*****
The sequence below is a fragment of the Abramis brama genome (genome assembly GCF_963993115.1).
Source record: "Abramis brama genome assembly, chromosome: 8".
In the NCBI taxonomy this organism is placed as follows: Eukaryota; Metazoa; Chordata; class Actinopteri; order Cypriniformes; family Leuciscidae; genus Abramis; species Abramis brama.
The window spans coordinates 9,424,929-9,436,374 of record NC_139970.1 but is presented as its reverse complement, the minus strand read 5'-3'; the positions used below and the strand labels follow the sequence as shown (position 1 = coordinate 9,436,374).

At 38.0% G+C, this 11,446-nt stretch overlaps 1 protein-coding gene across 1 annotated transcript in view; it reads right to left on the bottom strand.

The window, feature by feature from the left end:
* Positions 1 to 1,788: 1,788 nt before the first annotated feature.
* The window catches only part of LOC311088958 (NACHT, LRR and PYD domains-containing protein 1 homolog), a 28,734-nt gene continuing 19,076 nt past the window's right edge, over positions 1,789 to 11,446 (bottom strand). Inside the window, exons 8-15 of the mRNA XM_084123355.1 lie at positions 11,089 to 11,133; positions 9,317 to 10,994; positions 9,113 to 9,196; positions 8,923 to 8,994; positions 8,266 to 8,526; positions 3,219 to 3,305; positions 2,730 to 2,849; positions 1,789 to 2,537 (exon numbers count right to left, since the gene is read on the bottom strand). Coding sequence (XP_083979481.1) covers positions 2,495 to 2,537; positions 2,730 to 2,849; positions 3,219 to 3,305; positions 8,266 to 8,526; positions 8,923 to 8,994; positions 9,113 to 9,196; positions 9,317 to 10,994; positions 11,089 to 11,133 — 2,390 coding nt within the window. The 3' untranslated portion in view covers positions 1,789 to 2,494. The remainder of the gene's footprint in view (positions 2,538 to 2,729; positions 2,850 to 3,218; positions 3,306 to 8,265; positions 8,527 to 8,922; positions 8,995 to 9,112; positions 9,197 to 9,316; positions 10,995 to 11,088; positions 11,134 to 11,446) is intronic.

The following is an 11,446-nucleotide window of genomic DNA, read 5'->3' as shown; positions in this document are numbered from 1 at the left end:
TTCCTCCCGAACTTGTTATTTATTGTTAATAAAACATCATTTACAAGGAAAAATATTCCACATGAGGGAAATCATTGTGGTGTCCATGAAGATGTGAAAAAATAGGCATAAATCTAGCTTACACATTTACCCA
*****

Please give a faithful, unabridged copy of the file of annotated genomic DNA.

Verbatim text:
The sequence below is a fragment of the Abramis brama genome (genome assembly GCF_963993115.1).
Source record: "Abramis brama genome assembly, chromosome: 8".
In the NCBI taxonomy this organism is placed as follows: Eukaryota; Metazoa; Chordata; class Actinopteri; order Cypriniformes; family Leuciscidae; genus Abramis; species Abramis brama.
The window spans coordinates 9,424,929-9,436,374 of record NC_139970.1 but is presented as its reverse complement, the minus strand read 5'-3'; the positions used below and the strand labels follow the sequence as shown (position 1 = coordinate 9,436,374).

At 38.0% G+C, this 11,446-nt stretch overlaps 1 protein-coding gene across 1 annotated transcript in view; it reads right to left on the bottom strand.

The window, feature by feature from the left end:
* Positions 1 to 1,788: 1,788 nt before the first annotated feature.
* The window catches only part of LOC311088958 (NACHT, LRR and PYD domains-containing protein 1 homolog), a 28,734-nt gene continuing 19,076 nt past the window's right edge, over positions 1,789 to 11,446 (bottom strand). Inside the window, exons 8-15 of the mRNA XM_084123355.1 lie at positions 11,089 to 11,133; positions 9,317 to 10,994; positions 9,113 to 9,196; positions 8,923 to 8,994; positions 8,266 to 8,526; positions 3,219 to 3,305; positions 2,730 to 2,849; positions 1,789 to 2,537 (exon numbers count right to left, since the gene is read on the bottom strand). Coding sequence (XP_083979481.1) covers positions 2,495 to 2,537; positions 2,730 to 2,849; positions 3,219 to 3,305; positions 8,266 to 8,526; positions 8,923 to 8,994; positions 9,113 to 9,196; positions 9,317 to 10,994; positions 11,089 to 11,133 — 2,390 coding nt within the window. The 3' untranslated portion in view covers positions 1,789 to 2,494. The remainder of the gene's footprint in view (positions 2,538 to 2,729; positions 2,850 to 3,218; positions 3,306 to 8,265; positions 8,527 to 8,922; positions 8,995 to 9,112; positions 9,197 to 9,316; positions 10,995 to 11,088; positions 11,134 to 11,446) is intronic.

The following is an 11,446-nucleotide window of genomic DNA, read 5'->3' as shown; positions in this document are numbered from 1 at the left end:
TTCCTCCCGAACTTGTTATTTATTGTTAATAAAACATCATTTACAAGGAAAAATATTCCACATGAGGGAAATCATTGTGGTGTCCATGAAGATGTGAAAAAATAGGCATAAATCTAGCTTACACATTTACCCA